The price of zinc is rising and it will push up the price of everything from renewable energy to mobile phones.
- Zinc is used in numerous common products, including mobile phones
- The cost of renewable energy projects and some electronic products may increase as key metal prices go up
- Industry experts say it’s likely the price will continue to rise amid a supply crisis in Europe
But it is good news for miners — Australia is the world’s second-biggest producer.
The price of zinc on the London Metal Exchange hit a 14-year high in October and is holding near that price.
It is one of many metals that are going up in price and that is pushing up the cost of renewable energy systems in particular.
Since the beginning of 2020 the price of the PV-grade polysilicon used in solar panels has more than quadrupled, steel has increased by 50 per cent, copper by 60 per cent and aluminium by 80 per cent.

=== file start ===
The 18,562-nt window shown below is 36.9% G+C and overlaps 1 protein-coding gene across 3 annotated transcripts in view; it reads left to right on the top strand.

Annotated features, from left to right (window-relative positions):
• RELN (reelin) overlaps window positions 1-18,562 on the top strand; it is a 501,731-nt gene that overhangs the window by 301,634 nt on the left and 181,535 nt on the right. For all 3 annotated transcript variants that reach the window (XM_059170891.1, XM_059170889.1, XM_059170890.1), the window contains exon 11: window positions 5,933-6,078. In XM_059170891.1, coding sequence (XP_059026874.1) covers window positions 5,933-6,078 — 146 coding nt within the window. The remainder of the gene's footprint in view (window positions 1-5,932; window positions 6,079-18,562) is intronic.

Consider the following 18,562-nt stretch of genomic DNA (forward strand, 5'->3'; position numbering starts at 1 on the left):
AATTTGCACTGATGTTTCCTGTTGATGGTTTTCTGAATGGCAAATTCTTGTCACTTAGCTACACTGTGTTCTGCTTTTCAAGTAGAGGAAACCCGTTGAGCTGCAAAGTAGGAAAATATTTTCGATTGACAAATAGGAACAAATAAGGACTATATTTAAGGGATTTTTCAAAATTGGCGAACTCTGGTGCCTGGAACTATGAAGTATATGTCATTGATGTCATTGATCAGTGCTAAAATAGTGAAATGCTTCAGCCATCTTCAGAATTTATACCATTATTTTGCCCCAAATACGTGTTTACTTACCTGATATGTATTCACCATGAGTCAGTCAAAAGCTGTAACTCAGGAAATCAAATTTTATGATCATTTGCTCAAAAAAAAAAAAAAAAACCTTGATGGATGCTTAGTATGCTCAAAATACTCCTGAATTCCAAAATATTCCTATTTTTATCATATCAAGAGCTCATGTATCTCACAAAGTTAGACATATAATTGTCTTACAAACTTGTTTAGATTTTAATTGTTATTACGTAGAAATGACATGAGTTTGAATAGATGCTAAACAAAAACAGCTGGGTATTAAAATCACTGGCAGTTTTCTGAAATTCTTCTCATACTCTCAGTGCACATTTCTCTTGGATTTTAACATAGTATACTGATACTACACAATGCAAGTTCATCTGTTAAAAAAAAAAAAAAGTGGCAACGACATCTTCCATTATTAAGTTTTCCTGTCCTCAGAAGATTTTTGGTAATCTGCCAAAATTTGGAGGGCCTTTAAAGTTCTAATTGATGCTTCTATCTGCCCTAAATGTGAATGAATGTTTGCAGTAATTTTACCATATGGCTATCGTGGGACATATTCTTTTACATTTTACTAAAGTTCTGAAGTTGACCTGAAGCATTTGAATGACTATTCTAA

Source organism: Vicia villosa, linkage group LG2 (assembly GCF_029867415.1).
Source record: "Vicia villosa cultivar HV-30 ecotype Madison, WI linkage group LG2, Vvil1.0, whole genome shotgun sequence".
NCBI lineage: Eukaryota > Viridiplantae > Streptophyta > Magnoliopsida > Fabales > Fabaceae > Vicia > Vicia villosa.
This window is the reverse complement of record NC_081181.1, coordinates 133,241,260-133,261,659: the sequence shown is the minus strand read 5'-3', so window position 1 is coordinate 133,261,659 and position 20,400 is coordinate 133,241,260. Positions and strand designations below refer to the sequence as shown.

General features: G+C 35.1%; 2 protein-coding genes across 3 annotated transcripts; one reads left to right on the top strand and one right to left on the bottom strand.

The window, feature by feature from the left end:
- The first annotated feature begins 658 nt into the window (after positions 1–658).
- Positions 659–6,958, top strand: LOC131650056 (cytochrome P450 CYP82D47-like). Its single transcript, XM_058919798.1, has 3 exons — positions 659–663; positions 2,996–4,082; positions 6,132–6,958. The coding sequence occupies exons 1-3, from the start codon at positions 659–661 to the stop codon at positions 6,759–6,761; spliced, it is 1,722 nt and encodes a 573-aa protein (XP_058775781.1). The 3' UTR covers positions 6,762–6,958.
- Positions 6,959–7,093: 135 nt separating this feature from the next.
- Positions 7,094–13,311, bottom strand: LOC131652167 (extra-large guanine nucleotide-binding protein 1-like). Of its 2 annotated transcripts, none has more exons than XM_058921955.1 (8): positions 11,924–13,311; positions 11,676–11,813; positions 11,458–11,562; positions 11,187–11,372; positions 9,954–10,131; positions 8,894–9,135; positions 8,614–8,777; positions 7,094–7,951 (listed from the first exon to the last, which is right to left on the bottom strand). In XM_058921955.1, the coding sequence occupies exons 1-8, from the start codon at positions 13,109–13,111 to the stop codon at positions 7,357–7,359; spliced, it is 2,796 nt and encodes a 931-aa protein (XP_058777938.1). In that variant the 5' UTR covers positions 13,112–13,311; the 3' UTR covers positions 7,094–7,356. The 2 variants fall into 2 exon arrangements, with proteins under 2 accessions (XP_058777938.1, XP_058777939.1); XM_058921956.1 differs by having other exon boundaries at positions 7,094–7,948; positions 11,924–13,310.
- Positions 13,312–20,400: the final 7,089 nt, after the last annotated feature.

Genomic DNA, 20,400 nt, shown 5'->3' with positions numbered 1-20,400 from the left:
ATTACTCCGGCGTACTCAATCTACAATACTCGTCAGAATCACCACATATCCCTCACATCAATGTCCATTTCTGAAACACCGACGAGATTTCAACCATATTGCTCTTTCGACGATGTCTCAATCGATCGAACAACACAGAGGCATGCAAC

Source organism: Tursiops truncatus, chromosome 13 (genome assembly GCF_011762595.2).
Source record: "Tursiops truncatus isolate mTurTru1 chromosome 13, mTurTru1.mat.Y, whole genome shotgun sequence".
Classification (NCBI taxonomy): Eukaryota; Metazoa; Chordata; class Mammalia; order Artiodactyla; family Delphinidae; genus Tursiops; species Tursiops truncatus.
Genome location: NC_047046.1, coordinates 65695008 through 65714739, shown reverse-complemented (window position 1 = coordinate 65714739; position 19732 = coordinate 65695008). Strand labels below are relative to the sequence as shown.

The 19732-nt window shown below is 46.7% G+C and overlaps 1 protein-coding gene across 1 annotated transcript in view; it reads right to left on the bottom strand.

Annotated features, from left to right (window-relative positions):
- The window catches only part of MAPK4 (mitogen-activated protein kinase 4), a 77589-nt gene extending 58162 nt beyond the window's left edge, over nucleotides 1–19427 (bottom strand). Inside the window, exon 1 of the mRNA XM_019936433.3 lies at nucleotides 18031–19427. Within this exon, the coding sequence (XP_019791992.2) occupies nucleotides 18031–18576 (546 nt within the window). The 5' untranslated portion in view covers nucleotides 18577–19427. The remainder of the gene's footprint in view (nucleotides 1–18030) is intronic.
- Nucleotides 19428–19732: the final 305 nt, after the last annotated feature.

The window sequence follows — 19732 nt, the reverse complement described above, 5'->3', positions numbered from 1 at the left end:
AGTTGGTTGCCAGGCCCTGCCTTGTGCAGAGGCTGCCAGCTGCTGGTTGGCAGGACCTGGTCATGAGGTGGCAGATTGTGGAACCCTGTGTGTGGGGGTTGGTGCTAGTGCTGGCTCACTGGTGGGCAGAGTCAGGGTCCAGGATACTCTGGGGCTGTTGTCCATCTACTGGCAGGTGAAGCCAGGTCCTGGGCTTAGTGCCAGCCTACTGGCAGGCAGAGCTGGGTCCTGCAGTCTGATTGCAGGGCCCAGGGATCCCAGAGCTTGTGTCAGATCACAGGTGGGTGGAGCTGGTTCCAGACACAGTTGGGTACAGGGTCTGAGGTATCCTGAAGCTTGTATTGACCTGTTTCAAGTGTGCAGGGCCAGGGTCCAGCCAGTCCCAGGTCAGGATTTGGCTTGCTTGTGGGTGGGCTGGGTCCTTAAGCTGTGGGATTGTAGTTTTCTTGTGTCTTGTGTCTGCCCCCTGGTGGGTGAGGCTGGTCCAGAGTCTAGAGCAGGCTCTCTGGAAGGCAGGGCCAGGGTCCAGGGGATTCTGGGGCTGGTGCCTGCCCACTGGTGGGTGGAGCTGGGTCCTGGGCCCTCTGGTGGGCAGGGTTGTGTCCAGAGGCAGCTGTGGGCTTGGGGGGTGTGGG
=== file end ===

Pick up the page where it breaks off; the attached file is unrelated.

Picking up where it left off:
The rising prices could also push up the cost of mobile phones, which require many of the same resources.
Pete Lau from phone manufacturer OnePlus told Business Insider last year that “prices across the supply chain, from raw materials to 5G chips, are all rising”.
Stuart Dickson from exploration company Variscan expects the rising price of zinc will speed up the search for more deposits in Australia.(Supplied: Variscan Mines)
Variscan Mines managing director Stewart Dickson said the zinc price could climb yet.
The surging cost of energy in Europe has forced some smelters to shut down, tightening up supplies.
Belgium cut its production in half midway through last year.
“Supply is projected to fall by 3 per cent a year, but demand will double by 2030,” Mr Dickson said.
“So the price is set to rise.”
His company is involved in two zinc projects in Spain and other projects in Chile and Australia.
The price of zinc has been going up for almost a year now and is likely to stay high for a while.(Supplied: Galvanizers Association of Australia)
What else could go up?
Zinc is used as a protective coating on steel, combines with copper to make brass and is in chemical compounds in rubber and paints.